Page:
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Thundersnow: Mother Nature's Winter Menace

February 4, 2014

By WeatherBug's Luke Paris


Have you ever heard a faint rumble in the distance outside during a snowstorm? It was most likely a snowplow revving its way through the streets, although there could be another culprit: thundersnow. Thundersnow is an unusual weather phenomenon that is similar to a typical thunderstorm, but produces snow instead of rain. Regardless of its rarity, thundersnow still has the potential to be very dangerous due to lightning and high snowfall rates.

Unlike typical thunderstorms that form during the warmer months and produce rain and even hail, thundersnows form in the colder months, usually between October and March, and obviously by its name, produce snow. A thundersnow's calling card is heavy snow, with rates of two to three inches per hour not uncommon. Similar to thunderstorms, thundersnows usually have a relatively brief lifespan, but have the capacity to bury a location under several inches of accumulation with little warning.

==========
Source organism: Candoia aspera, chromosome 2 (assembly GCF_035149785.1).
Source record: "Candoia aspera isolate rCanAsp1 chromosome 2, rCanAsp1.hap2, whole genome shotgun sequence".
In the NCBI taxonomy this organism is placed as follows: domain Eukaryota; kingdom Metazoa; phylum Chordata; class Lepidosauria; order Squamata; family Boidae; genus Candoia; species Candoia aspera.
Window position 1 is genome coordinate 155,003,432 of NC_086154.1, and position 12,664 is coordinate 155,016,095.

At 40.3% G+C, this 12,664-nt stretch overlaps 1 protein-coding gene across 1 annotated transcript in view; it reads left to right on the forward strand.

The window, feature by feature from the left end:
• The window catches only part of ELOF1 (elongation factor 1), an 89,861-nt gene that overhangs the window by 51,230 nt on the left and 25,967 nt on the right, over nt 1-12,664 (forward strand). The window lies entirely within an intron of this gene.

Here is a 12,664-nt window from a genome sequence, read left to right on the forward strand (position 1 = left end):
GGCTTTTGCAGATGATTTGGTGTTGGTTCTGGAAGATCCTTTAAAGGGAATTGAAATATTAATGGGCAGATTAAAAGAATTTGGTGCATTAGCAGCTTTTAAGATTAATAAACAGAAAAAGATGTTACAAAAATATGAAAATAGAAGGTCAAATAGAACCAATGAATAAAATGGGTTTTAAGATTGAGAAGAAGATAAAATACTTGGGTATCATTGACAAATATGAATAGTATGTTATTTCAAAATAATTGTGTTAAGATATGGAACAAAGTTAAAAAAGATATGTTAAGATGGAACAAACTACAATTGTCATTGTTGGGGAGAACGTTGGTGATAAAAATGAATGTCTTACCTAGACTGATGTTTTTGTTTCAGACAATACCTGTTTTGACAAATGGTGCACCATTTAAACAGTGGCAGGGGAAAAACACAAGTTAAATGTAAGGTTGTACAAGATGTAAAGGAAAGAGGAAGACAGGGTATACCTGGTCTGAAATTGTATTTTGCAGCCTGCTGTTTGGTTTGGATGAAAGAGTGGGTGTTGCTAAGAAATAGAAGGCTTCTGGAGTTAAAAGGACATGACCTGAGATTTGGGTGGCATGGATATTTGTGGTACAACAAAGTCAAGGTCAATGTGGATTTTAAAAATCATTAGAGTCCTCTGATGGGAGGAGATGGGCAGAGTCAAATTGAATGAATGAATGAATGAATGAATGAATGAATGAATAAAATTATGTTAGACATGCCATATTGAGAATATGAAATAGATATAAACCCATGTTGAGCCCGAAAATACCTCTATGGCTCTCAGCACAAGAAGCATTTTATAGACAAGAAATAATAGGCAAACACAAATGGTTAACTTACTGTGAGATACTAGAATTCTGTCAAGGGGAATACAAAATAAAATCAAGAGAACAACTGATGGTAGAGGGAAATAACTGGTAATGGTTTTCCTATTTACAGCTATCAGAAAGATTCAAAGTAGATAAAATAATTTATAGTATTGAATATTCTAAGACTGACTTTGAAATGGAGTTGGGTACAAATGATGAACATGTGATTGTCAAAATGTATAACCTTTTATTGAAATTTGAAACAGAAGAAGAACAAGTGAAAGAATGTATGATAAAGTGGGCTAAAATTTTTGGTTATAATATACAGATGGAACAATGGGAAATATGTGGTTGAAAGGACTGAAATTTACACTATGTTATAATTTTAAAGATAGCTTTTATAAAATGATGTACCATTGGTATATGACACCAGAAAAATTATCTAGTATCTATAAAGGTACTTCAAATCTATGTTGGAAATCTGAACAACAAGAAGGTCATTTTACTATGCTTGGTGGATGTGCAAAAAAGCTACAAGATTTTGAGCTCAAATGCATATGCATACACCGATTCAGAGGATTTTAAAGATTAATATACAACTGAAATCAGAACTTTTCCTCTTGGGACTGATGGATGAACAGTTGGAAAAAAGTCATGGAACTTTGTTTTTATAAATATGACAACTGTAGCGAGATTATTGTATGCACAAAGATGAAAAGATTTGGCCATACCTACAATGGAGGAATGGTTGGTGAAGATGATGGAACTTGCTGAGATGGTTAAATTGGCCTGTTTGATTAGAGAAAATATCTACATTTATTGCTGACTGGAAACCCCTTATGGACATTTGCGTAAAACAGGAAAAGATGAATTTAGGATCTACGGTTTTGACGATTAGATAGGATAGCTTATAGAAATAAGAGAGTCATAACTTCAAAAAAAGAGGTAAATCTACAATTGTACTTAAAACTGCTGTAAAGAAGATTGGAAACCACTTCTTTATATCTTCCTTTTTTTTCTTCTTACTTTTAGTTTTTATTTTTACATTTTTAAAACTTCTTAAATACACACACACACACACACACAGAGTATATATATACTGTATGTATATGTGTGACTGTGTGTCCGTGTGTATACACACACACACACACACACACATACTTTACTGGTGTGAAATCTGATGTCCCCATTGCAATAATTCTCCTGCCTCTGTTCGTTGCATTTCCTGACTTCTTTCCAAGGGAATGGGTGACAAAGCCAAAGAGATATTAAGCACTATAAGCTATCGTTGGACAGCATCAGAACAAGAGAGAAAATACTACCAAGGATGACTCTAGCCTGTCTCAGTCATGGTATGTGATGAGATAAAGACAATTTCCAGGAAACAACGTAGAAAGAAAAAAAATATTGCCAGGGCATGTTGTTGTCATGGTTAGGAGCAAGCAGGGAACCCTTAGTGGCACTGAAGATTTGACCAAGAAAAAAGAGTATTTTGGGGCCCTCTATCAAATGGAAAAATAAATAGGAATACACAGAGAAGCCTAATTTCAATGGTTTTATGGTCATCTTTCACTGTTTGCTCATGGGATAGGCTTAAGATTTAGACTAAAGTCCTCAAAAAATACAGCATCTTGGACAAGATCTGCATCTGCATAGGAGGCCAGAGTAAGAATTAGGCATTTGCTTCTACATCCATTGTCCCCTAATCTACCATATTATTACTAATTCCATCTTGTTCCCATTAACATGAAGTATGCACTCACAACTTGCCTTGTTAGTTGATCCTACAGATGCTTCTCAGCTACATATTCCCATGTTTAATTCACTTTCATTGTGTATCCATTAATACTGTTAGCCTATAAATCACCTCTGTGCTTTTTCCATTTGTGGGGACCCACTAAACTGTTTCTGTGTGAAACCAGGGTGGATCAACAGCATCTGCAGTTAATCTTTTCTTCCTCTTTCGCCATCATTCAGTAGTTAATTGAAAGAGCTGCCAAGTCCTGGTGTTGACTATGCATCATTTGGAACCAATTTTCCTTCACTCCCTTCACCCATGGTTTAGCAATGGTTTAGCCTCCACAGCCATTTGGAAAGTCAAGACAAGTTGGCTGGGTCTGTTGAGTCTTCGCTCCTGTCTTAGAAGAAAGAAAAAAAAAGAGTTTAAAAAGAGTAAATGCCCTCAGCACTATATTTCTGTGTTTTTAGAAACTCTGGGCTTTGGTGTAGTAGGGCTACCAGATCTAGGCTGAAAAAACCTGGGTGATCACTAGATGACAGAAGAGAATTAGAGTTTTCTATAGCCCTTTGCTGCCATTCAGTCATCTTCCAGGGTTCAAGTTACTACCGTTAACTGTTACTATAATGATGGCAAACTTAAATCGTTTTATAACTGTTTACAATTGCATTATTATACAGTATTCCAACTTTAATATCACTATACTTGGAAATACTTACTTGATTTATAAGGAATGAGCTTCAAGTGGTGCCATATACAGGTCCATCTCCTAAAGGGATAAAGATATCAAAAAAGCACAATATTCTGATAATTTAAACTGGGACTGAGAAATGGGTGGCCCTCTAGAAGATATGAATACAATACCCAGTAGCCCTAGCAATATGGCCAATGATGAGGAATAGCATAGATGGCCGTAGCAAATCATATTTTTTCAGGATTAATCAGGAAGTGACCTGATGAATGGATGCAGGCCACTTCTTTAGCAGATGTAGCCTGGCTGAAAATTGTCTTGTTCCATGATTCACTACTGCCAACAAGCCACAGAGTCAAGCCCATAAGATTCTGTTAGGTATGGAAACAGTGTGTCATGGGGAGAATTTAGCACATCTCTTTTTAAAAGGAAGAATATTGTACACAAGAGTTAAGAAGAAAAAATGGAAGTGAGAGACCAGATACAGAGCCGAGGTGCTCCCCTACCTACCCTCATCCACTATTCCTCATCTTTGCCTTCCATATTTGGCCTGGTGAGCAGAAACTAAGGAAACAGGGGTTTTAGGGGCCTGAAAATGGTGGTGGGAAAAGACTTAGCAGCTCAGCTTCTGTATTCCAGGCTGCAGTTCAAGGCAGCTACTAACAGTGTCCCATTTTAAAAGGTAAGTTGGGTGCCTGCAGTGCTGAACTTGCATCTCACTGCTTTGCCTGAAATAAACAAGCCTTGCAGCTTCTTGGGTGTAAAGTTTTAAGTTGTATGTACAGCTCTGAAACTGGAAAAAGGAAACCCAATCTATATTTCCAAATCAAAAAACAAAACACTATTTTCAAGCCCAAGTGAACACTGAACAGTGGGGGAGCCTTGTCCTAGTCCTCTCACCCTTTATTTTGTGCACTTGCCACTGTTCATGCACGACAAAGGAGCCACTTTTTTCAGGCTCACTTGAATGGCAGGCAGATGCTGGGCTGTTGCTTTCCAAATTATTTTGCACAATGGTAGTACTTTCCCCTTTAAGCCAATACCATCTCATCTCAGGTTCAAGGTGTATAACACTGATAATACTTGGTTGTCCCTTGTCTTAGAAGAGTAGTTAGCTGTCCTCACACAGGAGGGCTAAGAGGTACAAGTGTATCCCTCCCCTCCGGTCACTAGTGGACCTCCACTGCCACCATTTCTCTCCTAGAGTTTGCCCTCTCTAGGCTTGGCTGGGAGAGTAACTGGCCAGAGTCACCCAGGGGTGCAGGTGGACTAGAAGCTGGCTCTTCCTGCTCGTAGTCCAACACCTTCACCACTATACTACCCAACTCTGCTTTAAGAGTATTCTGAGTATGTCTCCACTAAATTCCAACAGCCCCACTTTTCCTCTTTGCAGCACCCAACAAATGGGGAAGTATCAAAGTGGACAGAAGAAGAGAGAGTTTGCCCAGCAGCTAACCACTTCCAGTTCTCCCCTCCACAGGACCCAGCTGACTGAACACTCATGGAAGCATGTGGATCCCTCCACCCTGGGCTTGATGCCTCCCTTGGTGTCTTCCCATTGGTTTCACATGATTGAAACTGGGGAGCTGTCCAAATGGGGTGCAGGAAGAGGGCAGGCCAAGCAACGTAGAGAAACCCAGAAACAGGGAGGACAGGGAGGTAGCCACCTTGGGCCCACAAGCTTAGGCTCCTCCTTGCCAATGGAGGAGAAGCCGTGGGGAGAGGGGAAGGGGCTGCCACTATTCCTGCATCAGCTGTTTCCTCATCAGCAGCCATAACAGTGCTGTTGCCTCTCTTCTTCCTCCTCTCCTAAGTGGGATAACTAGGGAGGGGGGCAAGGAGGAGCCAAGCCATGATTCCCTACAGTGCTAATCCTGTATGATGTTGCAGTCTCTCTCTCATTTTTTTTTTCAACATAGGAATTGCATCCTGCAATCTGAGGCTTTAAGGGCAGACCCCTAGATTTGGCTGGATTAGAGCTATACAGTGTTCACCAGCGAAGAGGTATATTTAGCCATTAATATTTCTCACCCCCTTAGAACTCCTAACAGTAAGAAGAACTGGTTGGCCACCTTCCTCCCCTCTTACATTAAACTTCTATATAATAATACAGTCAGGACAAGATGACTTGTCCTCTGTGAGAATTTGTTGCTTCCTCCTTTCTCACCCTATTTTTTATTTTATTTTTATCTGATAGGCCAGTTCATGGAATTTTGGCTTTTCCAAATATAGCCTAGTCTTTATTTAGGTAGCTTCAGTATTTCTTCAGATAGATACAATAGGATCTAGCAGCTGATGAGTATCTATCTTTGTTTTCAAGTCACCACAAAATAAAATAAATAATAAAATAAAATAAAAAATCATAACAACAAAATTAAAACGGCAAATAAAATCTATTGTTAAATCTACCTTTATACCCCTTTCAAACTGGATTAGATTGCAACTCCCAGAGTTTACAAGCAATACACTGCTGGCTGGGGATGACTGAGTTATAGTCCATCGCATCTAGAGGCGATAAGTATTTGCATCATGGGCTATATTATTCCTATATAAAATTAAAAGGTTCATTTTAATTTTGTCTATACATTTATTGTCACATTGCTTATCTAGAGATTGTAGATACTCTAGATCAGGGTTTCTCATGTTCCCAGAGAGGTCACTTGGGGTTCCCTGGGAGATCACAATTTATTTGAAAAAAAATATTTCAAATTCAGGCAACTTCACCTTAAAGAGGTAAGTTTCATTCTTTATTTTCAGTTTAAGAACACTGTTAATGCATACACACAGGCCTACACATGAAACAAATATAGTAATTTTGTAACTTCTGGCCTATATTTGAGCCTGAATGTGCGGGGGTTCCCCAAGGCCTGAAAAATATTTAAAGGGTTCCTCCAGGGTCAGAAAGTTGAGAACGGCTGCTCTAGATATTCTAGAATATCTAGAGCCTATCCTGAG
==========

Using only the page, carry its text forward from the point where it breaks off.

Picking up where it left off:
Not only are the high snowfall rates within a thundersnow potentially dangerous, the threat of lightning associated with the storm is very real. Even though lightning is not as frequent in a thundersnow compared to a thunderstorm, there have been cases of people being struck by lightning during a thundersnow. In March of 1996, a man was struck during a blizzard in Minneapolis. Six years later, four teenagers in Caribou, Maine, were injured in February 2002 when lightning struck a hill they were sledding on.

Structurally, a thundersnow is not all that different from a thunderstorm. Plenty of moisture, instability and lift are needed in order for a thundersnow to form. The biggest notable difference between a thunderstorm and a thundersnow is a pocket of cold air near the surface. Below-freezing temperatures within the clouds and near the surface are what will allow the precipitation to form as snow as opposed to rain.

Most people have never experienced a thundersnow in their lifetime and with good reason. On average, thundersnows develop only six times across the U.S. each year, with the greatest concentration in the Intermountain West, Plains and Great Lakes. Although rare, they have also been known to form throughout the Mid-Atlantic and Northeast as well. Thundersnow was reported in the blizzard that slammed the East Coast on February 9-10, 2010. Digging farther back in the records, thundersnow was also common in the March 1993 Storm of the Century that walloped the East.

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Story Image: A car gets stranded in heavy snow in Griffith, Ind. (Mike, WeatherBug user)

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